Back in 2015, me and a quickly assembled team were one of three first-round winners of The Open Data Challenge Series . The competition, run by Nesta and The Open Data Institute, challenged teams to use open data to improve access to jobs. We pitched to use the £5000 prize to create a system for measuring the quality of bus routes, with the aim of improving them in the future so that they would connect more people with more jobs.
The idea was pretty simple. We combined open data on where everyone in England & Wales lives with data on where they work. We then combined that with data on where all the buses run.
A simple idea, but actually doing it was difficult — the UK standard for public transport timetable exchange is complicated and there was no good open source code to convert it into something useful. The prize money was what let us write that converter.
At the end of the process we completed lots of forms, created a hugely hopeful business model, and failed to win the £50k prize to continue development of our product. The competition organisers combined the even more hopeful business models that other winners wrote, got PWC to stick it in a blender, and wrote a press release about how much value the series delivered.
The last sentence may sound sarcastic, and it is a little bit, but I see the need to estimate return on investment and I can’t suggest a better way of doing it. So really, I think it’s fine.
But here I want to explain how the prize that we won four years ago actually helped to create value, and how that value has been much greater than anything we could have made up in a business model.
First, we tidied up our TransXChange to GTFS converter, and released it on Github under an open license. There are now five open-source converters , learning from each other and improving. The UK’s public transport is now available in a more useful file format reasonably easily. You may benefit from that on your smartphone app, or online journey planner. And you can access it via APIs like Navitia, powering thousands of projects all around the world. Our tool is now being used by The Office of National Statistics to produce travel time and accessibility maps for Wales, also released under an open license, so that soon it will be used for the whole of Great Britain.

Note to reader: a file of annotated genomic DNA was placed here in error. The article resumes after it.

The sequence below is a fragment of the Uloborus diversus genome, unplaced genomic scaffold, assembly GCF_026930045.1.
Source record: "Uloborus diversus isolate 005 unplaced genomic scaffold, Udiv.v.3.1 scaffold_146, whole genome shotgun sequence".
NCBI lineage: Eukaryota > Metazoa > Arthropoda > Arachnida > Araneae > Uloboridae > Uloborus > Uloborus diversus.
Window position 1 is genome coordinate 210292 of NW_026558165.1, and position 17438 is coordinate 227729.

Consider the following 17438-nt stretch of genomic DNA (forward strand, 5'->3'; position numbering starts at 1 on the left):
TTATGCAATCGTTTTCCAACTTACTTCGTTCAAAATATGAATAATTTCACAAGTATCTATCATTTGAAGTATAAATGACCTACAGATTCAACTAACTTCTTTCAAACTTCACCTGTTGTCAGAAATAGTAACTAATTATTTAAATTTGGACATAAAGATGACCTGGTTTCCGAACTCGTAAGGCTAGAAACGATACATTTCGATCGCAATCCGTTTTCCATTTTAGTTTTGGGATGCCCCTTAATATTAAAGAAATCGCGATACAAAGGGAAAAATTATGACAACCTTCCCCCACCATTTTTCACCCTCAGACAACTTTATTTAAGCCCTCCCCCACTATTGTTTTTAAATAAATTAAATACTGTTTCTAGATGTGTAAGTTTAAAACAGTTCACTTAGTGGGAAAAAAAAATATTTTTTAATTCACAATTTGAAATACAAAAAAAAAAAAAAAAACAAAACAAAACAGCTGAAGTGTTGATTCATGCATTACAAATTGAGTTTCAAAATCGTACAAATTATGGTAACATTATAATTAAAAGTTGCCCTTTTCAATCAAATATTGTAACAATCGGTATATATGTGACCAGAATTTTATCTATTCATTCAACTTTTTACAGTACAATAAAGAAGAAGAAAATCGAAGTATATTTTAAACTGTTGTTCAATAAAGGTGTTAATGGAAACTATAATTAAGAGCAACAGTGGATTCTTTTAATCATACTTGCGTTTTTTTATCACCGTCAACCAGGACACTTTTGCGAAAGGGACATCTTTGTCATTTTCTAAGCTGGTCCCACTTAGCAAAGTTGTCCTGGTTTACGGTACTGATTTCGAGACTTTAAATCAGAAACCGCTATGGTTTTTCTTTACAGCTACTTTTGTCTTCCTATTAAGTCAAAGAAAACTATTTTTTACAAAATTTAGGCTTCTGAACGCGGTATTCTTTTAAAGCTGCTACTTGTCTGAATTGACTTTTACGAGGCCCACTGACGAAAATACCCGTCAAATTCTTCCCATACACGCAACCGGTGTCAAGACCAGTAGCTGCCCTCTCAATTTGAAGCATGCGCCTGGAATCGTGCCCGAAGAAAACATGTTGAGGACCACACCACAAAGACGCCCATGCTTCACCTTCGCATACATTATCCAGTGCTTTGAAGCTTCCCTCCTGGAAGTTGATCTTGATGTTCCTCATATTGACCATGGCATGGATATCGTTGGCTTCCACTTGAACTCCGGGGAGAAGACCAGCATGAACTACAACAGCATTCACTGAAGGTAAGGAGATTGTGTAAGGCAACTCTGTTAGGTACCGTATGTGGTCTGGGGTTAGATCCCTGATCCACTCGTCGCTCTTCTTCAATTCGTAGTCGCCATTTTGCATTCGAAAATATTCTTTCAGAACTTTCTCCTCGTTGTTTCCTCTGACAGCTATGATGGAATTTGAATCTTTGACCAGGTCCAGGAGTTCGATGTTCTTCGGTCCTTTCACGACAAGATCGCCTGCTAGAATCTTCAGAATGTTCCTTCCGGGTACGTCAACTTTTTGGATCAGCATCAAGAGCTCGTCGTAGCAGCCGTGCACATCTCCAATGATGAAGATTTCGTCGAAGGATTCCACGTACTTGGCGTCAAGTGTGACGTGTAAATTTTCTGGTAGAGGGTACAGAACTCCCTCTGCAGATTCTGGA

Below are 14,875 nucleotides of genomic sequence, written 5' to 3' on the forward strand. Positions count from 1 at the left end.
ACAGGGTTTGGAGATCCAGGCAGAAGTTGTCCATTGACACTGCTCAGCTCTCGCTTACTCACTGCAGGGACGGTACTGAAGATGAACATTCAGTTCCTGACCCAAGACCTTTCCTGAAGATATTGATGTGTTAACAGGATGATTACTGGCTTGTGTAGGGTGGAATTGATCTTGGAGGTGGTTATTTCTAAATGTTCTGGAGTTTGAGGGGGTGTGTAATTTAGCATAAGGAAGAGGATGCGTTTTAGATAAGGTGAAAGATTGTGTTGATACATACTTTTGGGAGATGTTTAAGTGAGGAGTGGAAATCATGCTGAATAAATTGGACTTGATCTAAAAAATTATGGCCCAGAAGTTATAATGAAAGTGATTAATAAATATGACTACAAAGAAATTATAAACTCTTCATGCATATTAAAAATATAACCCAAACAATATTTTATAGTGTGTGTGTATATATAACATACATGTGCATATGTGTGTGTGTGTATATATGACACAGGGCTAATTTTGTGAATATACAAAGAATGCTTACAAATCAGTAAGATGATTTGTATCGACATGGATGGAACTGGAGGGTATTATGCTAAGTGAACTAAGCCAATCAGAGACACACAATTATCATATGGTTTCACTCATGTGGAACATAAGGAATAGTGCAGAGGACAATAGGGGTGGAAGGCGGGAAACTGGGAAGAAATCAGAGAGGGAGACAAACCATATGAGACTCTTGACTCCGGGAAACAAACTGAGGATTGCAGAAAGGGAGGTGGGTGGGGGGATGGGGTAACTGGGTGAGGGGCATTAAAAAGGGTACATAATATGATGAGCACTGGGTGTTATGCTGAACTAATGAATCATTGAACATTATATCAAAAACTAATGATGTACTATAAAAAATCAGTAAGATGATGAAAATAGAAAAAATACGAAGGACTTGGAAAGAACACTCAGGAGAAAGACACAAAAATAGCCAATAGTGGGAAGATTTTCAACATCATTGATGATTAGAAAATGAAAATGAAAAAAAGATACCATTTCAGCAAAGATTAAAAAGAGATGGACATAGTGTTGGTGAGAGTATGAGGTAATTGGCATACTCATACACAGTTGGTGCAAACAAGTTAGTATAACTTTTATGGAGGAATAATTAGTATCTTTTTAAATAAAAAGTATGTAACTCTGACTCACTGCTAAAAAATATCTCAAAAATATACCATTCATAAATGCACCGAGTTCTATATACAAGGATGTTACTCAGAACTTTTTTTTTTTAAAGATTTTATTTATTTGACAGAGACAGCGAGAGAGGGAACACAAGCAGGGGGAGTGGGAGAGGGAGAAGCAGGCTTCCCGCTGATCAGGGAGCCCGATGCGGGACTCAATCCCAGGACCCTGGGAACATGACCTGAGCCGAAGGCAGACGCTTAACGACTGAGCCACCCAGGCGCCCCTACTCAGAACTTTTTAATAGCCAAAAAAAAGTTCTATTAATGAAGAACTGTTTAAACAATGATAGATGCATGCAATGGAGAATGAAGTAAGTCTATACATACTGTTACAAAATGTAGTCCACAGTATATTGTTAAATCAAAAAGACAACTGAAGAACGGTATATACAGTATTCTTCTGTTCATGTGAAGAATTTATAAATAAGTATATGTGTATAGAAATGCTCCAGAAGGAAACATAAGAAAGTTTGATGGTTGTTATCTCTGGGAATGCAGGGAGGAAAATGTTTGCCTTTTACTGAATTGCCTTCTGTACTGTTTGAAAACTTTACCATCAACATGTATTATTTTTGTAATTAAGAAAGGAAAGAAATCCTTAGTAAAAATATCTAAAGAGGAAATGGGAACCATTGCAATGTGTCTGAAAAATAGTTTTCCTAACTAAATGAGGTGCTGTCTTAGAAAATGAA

Second, creating our tool let us develop a number of new techniques that have formed parts of much larger projects. Our work on classifying social groups grew into OpenAudience — a tool used in dozens of projects such as Leeds Bins, Luton Bins, and more that we can't talk about publicly. The projects that we know about have generated revenue of over £20k in the past two years, but we know from our usage data that thousands of other people are using that tool.
Third, we continued to improve and update our final tool, imactivate transport. We have used it to push West Yorkshire Metro to release more bus usage data, and to help convince Transport for the North to hold their data strategy consultations in the open with ODILeeds. We used it to prototype a tool for The Department for Transport to reduce the cost of refunding bus operator's BSOG mileage claims.
And biggest of all, we used our experience with bus data to create Real Journey Time, a tool that tracks every bus in The West Midlands and helps to explain part of the UK's productivity puzzle. You can see our write-up on The Productivity Insights Network blog post about Real Journey Time.
There's still more to do, we are now ready to do some really exciting stuff. We know where buses go, when they go, and who they could provide journeys for. And we’ve hugely accelerated the code that calculates how good a particular bus route is. We think that we can now explore and compare every possible bus route in a city, and automatically design a system that connects the most people to the most jobs for the least money. If we were trying to raise money to do it, I'd call it an AI for bus routes, but we're not, so I won't.
Four years ago £5000 made a big difference to what we could achieve. But what made a bigger difference was that The Open Data Institute and Nesta were able to run one of their six Open Data Challenge Series events in North England. If that hadn't happened, there is no way that we could have been involved.
Without Metro Mayors in place two years ago, and with the buses bill still a distant dream, there was almost no chance that we would win the main prize two years. But since then a lot has changed and English cities are now free to use the tool that we've created to design bus routes in the open. For people like me who believe that getting people to work is a key part of creating more and better jobs, this a an exciting time.